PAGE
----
At this year's Computex fair, Intel has presented to the press some of the technologies that will make their way into the company's upcoming Ivy Bridge architecture and one of the most important news disclosed was that the chip will feature a configurable TDP.
What this means is that the chip will be able to increase the TDP by ramping up its frequency, depending on the load placed on the cores by the tasks run, until a certain critical temperature is reached.
All this will happen automatically and it will be controlled by the CPU's Turbo Boost technology.
Intel hasn't commented on just how much the TDP can be increased, but you can imagine that, for such a technology to be effective, the gap between the minimum and maximum TDP has to be pretty massive (i.e. going from 15W to 35W).
The new configurable TDP technology will also support a special docked mode, which will allow the processor to exceed the system's TDP consistently when installed in a special dock with extra cooling.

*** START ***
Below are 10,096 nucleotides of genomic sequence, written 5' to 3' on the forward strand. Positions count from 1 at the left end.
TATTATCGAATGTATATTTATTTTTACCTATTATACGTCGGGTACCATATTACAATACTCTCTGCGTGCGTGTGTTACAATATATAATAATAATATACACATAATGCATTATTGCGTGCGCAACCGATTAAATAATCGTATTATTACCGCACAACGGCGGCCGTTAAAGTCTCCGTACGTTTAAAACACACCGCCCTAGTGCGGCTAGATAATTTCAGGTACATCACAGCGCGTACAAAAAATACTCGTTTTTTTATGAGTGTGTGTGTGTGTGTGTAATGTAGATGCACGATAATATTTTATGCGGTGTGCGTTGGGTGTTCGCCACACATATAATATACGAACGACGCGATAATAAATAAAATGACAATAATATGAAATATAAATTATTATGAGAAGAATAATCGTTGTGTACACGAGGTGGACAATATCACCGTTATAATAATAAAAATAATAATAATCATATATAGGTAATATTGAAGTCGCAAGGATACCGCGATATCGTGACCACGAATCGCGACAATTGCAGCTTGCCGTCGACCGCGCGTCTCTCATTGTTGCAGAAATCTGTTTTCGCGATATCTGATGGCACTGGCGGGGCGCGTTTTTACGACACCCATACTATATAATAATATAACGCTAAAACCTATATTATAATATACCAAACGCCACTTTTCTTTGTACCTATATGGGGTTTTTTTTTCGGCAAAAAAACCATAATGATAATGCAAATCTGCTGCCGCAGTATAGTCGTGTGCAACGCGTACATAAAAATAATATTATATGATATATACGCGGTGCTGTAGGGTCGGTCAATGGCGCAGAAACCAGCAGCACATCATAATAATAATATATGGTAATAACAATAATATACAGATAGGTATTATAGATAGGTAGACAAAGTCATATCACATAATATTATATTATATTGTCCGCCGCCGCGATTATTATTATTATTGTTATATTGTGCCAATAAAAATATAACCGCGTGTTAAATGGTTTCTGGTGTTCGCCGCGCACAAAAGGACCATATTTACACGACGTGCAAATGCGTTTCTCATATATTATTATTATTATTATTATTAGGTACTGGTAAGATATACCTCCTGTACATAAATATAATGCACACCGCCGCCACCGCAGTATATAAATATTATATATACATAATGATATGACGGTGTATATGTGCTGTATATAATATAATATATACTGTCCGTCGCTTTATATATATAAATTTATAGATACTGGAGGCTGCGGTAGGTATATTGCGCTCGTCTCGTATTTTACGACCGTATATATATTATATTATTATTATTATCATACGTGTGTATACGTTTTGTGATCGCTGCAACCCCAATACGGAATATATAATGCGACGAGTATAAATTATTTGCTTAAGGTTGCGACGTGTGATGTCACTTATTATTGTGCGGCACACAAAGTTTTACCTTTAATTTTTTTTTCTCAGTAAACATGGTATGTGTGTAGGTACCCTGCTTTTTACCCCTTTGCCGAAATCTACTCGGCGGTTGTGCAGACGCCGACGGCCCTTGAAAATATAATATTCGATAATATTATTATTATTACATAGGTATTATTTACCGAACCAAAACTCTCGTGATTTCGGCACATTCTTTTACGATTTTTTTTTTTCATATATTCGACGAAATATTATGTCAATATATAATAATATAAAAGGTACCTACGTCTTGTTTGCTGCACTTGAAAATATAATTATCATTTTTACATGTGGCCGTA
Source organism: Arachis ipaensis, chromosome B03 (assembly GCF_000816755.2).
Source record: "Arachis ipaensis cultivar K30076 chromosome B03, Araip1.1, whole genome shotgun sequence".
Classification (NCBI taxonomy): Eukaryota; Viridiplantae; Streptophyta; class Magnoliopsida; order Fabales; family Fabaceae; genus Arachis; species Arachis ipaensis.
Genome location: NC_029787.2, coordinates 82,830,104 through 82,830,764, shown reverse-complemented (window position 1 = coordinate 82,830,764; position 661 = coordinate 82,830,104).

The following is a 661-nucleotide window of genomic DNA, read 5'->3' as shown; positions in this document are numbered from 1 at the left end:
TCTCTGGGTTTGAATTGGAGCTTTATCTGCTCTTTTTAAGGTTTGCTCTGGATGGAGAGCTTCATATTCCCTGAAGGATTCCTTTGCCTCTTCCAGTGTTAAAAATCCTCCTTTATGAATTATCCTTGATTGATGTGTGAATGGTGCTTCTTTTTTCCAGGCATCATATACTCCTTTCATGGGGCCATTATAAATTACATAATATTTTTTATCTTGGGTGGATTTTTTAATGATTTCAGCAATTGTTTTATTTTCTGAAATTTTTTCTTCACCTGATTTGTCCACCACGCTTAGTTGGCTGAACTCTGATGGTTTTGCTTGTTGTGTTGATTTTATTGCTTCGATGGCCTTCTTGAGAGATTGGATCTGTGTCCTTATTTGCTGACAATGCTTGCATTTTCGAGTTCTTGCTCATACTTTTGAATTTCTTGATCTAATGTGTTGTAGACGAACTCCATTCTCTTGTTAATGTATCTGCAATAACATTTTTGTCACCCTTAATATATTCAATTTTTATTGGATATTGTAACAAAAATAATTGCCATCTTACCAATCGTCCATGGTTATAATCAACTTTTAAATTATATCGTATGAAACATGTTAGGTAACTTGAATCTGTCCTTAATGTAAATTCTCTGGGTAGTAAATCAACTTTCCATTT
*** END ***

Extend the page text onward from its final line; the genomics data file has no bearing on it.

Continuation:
As noted earlier, Ivy Bridge is going to be the first chip in Intel's arsenal to get configurable a TDP, but the technology isn't expected to reach maturity until Haswell arrives in 2013.
In addition to the new configurable TDP design, Intel also mentioned that the Ivy Bridge platform will be the first to integrate support for Thunderbolt at the chipset level.
Intel's Ivy Bridge processors are a die 22nm shrink of the Sandy Bridge core and feature an improved GPU with DirectX 11 support and more EUs, better AVX performance, an integrated PCI Express 3.0 controller as well as native USB 3.0 support thanks to the Panther Point chipsets.
These first Ivy Bridge processors are expected to debut in March/April 2012 and will rapidly take the place of the current Sandy Bridge CPUs.